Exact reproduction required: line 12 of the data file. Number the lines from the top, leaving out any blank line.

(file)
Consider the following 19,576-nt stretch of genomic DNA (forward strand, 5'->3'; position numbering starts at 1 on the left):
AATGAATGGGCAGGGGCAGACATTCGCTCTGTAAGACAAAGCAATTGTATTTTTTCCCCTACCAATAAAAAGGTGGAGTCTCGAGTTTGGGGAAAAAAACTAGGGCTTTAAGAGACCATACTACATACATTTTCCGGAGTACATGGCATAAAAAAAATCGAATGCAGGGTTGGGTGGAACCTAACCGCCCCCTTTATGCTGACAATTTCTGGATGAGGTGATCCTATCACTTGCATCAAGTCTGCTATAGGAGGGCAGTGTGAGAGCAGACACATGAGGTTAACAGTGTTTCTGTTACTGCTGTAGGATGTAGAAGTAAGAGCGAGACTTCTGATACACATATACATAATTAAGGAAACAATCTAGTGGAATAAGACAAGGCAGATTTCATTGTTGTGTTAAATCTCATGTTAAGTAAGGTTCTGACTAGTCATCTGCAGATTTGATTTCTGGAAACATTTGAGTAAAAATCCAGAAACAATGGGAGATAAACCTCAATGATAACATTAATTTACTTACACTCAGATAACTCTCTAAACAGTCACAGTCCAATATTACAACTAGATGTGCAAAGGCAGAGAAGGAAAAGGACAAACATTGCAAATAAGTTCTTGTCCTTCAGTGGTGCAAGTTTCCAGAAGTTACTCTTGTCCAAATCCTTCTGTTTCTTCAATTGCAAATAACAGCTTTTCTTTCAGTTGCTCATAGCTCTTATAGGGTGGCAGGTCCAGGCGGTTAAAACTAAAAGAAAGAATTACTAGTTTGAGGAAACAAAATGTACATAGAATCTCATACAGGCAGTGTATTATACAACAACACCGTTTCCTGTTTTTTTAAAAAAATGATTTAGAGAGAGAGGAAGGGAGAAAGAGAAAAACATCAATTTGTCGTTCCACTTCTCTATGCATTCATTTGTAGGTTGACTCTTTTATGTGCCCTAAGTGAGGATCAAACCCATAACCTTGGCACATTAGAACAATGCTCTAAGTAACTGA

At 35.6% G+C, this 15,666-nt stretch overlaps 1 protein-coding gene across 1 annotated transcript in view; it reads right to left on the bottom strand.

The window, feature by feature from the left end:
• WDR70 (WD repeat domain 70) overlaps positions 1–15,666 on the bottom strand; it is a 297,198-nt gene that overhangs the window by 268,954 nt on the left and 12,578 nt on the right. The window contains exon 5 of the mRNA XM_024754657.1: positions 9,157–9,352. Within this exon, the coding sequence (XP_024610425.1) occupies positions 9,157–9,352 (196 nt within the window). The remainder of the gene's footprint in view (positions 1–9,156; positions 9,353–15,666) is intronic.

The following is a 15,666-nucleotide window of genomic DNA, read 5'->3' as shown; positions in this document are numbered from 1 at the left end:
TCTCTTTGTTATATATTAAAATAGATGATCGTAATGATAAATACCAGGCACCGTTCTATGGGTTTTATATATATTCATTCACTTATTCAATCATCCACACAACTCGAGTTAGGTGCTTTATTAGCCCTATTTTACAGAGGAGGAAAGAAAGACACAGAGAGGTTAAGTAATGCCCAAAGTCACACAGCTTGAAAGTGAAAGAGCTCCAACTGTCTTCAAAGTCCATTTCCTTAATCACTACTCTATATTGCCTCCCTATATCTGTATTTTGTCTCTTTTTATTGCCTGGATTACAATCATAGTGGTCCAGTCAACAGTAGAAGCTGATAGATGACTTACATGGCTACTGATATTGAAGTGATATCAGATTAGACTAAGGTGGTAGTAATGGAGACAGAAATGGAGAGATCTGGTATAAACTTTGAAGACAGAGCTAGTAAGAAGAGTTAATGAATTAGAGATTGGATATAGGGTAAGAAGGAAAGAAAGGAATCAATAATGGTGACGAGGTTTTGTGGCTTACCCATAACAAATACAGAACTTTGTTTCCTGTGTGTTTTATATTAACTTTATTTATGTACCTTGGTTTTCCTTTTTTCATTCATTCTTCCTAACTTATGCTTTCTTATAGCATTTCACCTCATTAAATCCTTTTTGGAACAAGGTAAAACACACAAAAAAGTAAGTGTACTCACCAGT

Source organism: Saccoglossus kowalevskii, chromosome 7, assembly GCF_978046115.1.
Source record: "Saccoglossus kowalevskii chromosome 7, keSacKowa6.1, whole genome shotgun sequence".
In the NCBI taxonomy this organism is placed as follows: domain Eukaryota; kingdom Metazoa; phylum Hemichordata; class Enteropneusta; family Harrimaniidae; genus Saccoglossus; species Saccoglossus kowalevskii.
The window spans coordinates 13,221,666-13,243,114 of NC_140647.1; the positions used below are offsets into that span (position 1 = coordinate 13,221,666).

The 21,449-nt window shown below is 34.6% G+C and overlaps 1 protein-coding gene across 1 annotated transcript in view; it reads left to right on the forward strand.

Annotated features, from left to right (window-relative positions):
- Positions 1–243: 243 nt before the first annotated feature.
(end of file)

The 21,449-nt window shown below is 34.6% G+C and overlaps 1 protein-coding gene across 1 annotated transcript in view; it reads left to right on the forward strand.